Critical appraisal tools
Critical appraisal tools (checklists) are often used to help assess the rigour or quality of studies. There are a wide range of these in both the health and library fields. Some cover different study designs, others are generic (all types of research) and others focus on topic areas e.g. information skills or library user studies.
A useful set of health related checklists is the one available from the University of Glasgow (Department of General Practice and Primary Care) http://www.gla.ac.uk/departments/generalpractice/ca_check.htm
Useful LIS related checklists can be found in the EBLIP toolkit, available from Gosford Library, Australia
Issues to consider when using checklists are covered in Andrew Booth's critique
Booth A. Who will appraise the appraisers?-The paper, the instrument and the user. Health Information and Libraries Journal 2007; 24(1): 72-76.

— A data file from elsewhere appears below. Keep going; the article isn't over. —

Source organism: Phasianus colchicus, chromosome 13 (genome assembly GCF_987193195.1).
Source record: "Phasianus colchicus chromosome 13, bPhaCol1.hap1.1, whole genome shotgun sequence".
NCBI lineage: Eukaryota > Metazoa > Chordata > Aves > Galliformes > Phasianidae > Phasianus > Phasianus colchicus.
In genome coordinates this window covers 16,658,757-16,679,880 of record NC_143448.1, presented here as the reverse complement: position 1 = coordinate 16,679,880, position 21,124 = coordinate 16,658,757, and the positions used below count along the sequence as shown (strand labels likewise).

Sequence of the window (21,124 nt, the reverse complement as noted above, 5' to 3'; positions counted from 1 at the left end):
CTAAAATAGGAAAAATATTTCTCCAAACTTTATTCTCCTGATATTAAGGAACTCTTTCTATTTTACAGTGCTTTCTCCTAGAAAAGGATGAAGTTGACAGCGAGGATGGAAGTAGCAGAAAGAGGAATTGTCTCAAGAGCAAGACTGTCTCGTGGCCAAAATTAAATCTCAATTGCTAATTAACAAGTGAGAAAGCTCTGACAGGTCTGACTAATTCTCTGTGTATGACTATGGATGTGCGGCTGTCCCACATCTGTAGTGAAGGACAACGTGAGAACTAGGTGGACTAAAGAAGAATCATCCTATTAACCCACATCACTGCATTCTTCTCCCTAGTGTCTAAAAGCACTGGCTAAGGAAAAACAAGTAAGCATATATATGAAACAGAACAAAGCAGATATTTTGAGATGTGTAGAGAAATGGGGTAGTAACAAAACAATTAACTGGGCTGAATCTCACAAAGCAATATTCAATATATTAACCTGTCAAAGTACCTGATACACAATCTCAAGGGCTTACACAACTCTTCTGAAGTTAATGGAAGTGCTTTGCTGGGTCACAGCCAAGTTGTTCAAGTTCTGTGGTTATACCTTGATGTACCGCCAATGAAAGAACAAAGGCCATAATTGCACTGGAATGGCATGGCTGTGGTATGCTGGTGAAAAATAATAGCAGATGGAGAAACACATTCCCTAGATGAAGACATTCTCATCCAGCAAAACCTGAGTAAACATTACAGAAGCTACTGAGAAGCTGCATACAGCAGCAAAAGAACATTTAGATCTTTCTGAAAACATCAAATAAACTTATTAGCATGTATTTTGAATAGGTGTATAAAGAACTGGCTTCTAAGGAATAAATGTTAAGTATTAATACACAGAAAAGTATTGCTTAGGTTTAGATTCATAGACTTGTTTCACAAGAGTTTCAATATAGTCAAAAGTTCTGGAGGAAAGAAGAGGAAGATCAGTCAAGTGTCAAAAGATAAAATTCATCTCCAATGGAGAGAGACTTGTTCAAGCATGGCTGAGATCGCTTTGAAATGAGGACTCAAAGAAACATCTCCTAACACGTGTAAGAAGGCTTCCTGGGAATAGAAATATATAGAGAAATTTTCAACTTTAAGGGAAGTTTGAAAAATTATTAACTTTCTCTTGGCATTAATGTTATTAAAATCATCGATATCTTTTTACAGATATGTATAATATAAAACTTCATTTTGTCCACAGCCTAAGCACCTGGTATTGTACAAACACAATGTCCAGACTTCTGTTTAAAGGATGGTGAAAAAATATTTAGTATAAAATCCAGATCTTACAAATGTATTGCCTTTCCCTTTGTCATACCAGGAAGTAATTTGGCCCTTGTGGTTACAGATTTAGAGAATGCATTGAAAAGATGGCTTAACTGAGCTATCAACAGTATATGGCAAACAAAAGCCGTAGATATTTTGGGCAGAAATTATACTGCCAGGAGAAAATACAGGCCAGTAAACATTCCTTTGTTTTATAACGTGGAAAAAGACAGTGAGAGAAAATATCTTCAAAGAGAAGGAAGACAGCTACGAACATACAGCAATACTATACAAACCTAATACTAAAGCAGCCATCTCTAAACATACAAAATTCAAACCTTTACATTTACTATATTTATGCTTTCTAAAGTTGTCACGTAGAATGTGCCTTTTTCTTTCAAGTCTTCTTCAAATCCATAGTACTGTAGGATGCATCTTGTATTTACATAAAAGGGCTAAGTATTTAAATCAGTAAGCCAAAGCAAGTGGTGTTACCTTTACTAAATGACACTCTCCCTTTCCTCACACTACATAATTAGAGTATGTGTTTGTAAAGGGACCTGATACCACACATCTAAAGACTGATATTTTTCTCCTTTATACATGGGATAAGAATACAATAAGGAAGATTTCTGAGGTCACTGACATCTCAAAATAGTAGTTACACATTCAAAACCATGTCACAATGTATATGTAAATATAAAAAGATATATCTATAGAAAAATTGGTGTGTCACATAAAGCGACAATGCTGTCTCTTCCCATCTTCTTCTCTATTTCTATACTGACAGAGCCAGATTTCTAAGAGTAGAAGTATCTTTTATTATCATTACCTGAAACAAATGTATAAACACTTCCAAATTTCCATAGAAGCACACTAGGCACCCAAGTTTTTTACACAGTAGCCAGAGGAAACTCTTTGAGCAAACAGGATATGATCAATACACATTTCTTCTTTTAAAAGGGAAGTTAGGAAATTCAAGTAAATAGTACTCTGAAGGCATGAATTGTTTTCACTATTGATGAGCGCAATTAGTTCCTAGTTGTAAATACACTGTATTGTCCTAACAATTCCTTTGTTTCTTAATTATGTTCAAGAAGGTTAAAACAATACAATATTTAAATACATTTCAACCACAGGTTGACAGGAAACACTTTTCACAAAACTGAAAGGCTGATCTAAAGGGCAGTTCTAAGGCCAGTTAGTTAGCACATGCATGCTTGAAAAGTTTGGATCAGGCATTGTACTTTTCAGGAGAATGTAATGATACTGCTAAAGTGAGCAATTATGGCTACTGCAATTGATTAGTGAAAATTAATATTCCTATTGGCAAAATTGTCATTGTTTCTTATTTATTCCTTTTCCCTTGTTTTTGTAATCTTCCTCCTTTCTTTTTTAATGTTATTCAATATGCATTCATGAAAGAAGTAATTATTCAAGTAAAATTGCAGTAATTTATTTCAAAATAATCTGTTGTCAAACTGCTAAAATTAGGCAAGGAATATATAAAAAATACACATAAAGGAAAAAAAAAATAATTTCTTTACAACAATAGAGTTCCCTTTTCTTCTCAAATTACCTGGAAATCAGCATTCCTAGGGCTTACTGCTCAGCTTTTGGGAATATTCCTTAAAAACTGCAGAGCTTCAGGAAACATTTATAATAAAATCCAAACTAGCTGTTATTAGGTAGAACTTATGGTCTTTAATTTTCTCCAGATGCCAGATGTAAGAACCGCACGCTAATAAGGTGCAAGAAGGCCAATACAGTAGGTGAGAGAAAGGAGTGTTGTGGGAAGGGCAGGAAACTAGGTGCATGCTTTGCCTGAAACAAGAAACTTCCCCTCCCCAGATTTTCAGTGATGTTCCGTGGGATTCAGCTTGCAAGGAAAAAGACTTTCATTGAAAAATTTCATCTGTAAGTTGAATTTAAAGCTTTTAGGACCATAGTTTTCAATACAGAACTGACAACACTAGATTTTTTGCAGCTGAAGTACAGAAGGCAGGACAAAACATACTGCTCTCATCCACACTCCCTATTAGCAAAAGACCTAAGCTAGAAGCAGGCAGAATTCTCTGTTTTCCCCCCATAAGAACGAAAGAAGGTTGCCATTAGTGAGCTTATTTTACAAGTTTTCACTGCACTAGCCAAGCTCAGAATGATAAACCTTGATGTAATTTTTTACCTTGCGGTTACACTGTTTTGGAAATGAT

Read the following evidence summary of qualitative research, and identify where credibility, transparency and confirmability are considered.
Wilson V. User studies differ across some disciplines and may not be very effective. Evidence Based Library and Information Practice 2007; 2(3) Available from URL http://ejournals.library.ualberta.ca/index.php/EBLIP/article/view/435/515
Now read an evidence summary of quantitative research and identify where validity, reliability and generalisability are considered.
Brown ML. Interactive, web-based information skills tutorial well received by graduate students in health and social care research. Evidence Based Library and Information Practice 2007; 2(1) Available from URL http://ejournals.library.ualberta.ca/index.php/EBLIP/article/viewArticle/142